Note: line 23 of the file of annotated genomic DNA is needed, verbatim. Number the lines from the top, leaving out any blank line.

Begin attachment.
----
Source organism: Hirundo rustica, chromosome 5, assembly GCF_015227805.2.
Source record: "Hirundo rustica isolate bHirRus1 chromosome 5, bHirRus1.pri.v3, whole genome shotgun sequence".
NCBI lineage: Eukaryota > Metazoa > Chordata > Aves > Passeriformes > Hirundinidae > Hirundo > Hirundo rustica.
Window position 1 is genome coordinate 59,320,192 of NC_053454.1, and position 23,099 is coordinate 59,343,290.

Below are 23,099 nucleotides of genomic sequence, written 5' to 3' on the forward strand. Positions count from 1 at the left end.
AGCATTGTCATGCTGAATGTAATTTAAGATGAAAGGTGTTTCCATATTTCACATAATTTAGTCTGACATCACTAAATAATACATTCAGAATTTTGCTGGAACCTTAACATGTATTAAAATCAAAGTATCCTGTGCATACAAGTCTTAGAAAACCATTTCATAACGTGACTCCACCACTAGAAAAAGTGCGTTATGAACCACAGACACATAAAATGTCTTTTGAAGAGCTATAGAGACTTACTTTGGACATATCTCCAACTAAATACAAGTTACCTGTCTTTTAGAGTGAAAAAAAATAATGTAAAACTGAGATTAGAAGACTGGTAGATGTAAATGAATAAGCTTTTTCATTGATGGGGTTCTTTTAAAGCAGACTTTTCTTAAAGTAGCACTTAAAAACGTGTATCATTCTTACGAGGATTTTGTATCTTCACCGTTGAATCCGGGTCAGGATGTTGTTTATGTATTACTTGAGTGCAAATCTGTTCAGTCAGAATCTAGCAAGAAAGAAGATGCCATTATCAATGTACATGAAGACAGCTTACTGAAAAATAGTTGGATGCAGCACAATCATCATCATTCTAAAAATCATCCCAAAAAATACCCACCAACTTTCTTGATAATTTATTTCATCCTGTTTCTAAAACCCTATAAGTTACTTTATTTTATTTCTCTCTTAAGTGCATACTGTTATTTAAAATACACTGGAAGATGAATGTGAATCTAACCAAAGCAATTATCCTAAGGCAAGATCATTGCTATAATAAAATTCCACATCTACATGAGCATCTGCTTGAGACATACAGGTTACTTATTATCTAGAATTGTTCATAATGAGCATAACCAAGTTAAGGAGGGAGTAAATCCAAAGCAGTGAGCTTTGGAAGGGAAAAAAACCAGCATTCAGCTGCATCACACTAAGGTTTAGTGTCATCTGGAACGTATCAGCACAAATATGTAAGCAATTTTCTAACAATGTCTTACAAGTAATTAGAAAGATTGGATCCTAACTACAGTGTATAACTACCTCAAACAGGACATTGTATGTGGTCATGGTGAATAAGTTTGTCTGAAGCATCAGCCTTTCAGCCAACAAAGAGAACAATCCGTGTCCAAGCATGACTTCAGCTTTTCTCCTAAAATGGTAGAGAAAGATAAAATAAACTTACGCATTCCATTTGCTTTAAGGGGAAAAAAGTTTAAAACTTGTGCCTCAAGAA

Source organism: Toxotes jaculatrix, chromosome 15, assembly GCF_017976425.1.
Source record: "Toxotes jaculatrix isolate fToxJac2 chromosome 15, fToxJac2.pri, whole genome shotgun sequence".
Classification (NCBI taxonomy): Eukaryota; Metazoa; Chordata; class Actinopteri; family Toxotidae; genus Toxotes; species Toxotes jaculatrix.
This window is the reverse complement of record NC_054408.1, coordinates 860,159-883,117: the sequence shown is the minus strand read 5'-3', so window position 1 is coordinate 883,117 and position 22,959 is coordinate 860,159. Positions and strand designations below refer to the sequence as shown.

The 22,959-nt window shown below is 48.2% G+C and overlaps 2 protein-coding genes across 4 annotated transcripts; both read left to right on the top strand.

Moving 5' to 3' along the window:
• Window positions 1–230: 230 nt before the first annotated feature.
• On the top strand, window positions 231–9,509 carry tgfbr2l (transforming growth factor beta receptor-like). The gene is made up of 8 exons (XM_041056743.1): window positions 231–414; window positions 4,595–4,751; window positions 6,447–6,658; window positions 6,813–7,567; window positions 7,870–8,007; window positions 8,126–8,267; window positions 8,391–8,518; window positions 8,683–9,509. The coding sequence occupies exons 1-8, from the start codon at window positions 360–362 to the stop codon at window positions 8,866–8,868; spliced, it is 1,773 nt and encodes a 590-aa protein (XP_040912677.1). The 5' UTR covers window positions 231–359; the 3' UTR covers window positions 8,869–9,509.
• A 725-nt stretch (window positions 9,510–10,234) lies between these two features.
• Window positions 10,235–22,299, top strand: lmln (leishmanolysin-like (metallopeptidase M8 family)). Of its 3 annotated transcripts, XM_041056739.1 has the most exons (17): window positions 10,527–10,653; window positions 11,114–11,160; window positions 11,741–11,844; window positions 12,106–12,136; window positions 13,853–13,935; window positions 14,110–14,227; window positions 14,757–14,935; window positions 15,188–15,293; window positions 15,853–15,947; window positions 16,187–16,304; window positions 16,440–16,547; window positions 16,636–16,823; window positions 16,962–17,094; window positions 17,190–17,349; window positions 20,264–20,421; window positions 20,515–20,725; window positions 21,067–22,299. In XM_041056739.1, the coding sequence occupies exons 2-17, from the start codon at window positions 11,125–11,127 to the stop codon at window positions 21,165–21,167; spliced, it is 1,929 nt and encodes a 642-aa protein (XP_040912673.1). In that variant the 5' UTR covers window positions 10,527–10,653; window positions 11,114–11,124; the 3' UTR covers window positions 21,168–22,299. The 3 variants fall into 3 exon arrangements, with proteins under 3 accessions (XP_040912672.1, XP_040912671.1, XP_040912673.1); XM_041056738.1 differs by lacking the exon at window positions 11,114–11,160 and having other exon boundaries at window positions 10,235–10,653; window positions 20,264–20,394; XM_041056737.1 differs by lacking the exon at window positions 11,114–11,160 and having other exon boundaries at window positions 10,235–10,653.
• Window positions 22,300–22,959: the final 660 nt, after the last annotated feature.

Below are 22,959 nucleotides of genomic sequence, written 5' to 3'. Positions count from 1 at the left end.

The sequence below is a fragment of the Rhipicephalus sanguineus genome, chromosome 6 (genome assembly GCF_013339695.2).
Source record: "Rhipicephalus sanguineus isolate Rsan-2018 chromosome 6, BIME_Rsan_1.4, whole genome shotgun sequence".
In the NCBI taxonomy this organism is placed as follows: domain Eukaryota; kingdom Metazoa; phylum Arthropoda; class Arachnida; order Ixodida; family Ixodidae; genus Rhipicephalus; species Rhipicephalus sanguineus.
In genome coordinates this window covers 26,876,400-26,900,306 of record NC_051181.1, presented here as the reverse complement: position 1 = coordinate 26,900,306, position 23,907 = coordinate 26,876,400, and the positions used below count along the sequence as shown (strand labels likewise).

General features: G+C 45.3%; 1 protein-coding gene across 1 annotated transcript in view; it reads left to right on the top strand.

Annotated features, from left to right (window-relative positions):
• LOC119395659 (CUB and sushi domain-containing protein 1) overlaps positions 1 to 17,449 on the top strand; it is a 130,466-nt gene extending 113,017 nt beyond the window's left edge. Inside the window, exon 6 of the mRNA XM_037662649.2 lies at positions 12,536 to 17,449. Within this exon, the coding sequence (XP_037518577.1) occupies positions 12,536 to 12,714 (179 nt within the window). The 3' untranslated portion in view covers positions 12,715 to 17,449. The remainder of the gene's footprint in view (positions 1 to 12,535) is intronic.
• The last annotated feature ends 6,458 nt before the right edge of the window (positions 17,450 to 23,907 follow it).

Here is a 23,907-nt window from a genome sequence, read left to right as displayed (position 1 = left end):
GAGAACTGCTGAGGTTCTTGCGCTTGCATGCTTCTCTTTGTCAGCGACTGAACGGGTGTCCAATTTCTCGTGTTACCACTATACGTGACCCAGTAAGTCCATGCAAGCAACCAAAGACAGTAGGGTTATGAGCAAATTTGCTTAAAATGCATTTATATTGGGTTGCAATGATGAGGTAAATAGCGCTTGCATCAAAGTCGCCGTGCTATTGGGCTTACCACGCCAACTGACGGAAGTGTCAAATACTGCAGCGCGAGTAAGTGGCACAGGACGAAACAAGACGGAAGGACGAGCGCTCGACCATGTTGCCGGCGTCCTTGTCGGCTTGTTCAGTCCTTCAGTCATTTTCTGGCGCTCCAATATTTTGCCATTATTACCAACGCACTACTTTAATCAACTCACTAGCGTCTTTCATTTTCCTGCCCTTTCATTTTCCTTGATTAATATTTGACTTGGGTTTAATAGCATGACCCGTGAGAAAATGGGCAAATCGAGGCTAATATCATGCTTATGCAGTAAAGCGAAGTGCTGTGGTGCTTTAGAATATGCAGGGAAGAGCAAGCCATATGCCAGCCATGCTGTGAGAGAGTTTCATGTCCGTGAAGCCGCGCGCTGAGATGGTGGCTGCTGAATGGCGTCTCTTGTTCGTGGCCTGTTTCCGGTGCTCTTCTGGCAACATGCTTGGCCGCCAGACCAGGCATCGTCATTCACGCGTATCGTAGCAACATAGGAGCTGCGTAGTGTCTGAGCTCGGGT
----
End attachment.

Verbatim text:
General features: G+C 45.3%; 1 protein-coding gene across 1 annotated transcript in view; it reads left to right on the top strand.